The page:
Twenty-five years ago, after a mass exodus of Saxons from Transylvania, the MET began its work*. It set about highlighting the precious heritage which was under threat and embarked on saving and restoring their abandoned buildings, farms and fortified churches. The objectives have been simple: - To re-train local craftsmen with the necessary skills to repair and renovate the unique buildings; - To provide ongoing support for local teams to continue applying and developing their crafts and to keep alive an understanding of the traditional methods they have inherited; - To broaden the philosophy into what we call ‘The Whole Village Project', supporting the development of all aspects of village life and agriculture, while safeguarding the underlying principles of conservation; - To help the Villagers set up their own businesses and guesthouses; - To aim to handover a thriving Trust which can continue the work we have started. We are proud to announce that the time for the handover of full responsibility has come. MET UK will remain a special partner and supporter of its Romanian offspring, which will carry on under the Directorship of Caroline Fernolend. *The Trust was founded in 1986 to help Romanian philosophers and historians keep contact with their counterparts in Oxford and Cambridge. It brought them books and articles to which they were denied access. Following the fall of Communism and President Ceausescu’s execution, the Trust began its work in Transylvania.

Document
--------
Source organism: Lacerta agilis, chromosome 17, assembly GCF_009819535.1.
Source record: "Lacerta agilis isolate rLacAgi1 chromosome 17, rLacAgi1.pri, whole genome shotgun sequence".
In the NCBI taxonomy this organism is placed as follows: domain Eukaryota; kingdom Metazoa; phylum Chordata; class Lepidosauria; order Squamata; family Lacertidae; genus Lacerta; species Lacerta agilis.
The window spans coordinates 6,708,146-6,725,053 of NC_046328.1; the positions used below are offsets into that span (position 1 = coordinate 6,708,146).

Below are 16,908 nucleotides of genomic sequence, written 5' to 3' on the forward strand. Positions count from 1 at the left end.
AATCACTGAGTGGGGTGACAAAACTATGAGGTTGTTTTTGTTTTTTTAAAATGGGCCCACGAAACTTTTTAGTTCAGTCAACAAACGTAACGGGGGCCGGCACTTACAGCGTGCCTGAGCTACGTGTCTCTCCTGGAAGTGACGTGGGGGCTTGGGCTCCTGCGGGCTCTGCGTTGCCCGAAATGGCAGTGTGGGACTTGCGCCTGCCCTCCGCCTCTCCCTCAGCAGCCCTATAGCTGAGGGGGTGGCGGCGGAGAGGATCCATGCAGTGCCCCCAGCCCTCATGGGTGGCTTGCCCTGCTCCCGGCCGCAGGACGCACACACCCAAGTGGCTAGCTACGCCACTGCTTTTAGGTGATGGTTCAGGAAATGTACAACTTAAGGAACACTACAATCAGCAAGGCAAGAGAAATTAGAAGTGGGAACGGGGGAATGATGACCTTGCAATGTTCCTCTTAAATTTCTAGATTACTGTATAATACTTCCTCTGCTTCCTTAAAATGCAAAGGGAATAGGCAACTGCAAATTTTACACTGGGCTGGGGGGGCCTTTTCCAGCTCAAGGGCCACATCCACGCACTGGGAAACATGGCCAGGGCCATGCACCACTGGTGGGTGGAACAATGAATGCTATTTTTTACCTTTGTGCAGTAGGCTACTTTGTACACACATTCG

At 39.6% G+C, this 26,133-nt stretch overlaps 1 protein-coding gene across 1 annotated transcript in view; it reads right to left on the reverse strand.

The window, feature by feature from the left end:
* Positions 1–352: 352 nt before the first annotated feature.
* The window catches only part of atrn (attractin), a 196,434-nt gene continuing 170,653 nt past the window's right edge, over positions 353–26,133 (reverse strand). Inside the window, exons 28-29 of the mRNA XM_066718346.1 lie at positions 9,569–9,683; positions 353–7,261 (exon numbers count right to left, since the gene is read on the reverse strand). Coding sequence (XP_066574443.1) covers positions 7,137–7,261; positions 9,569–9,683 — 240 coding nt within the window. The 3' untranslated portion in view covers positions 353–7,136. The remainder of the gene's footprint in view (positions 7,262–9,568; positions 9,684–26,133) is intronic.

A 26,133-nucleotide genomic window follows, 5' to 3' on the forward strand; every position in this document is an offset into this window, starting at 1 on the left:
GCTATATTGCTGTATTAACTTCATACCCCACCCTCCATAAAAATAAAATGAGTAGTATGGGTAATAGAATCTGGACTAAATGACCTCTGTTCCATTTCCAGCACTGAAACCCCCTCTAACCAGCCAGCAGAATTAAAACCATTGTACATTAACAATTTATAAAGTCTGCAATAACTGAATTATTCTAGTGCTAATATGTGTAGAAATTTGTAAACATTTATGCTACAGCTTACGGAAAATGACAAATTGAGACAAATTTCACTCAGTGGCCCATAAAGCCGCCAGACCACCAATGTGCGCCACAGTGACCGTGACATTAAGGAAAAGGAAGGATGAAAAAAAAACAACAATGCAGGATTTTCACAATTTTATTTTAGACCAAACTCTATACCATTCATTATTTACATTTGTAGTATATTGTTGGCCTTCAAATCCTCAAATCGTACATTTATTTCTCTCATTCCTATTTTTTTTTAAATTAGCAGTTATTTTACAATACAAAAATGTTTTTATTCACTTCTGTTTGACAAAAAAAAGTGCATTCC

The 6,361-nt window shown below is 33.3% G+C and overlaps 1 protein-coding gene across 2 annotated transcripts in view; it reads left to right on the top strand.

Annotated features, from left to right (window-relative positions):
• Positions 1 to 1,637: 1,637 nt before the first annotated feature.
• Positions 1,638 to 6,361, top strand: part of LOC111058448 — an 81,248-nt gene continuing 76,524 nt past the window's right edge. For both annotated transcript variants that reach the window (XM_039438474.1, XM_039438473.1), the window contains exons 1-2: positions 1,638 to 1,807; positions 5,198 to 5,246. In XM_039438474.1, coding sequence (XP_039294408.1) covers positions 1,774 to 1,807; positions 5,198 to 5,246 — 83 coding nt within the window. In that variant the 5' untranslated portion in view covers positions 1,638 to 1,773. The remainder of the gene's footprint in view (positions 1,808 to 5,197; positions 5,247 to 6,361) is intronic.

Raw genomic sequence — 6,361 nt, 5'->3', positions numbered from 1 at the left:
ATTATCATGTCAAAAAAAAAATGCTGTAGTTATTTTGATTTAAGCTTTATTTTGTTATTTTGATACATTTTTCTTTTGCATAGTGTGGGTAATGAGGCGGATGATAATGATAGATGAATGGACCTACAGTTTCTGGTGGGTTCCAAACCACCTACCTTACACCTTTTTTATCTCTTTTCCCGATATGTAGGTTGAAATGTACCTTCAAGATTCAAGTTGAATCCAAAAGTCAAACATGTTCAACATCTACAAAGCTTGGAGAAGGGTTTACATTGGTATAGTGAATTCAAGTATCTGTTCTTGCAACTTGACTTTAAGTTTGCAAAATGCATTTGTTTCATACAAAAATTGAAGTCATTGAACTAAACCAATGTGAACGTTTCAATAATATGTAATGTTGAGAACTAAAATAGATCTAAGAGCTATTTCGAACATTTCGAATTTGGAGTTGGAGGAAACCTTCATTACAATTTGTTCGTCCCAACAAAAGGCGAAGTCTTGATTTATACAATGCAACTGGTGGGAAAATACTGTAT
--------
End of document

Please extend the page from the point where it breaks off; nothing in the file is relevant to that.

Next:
Jessica Douglas-Home (left) speaking at the banquet and MET Director Caroline Fernolend (right)
A banquet was held at the ambassador's residence in Bucharest by the British Ambassador, Andrew Noble, to commemorate the fall of the Berlin Wall and the achievements of the Mihai Eminescu Trust. Many of those present were brave dissidents from Jessica Douglas-Home's first visit to Romania in 1986.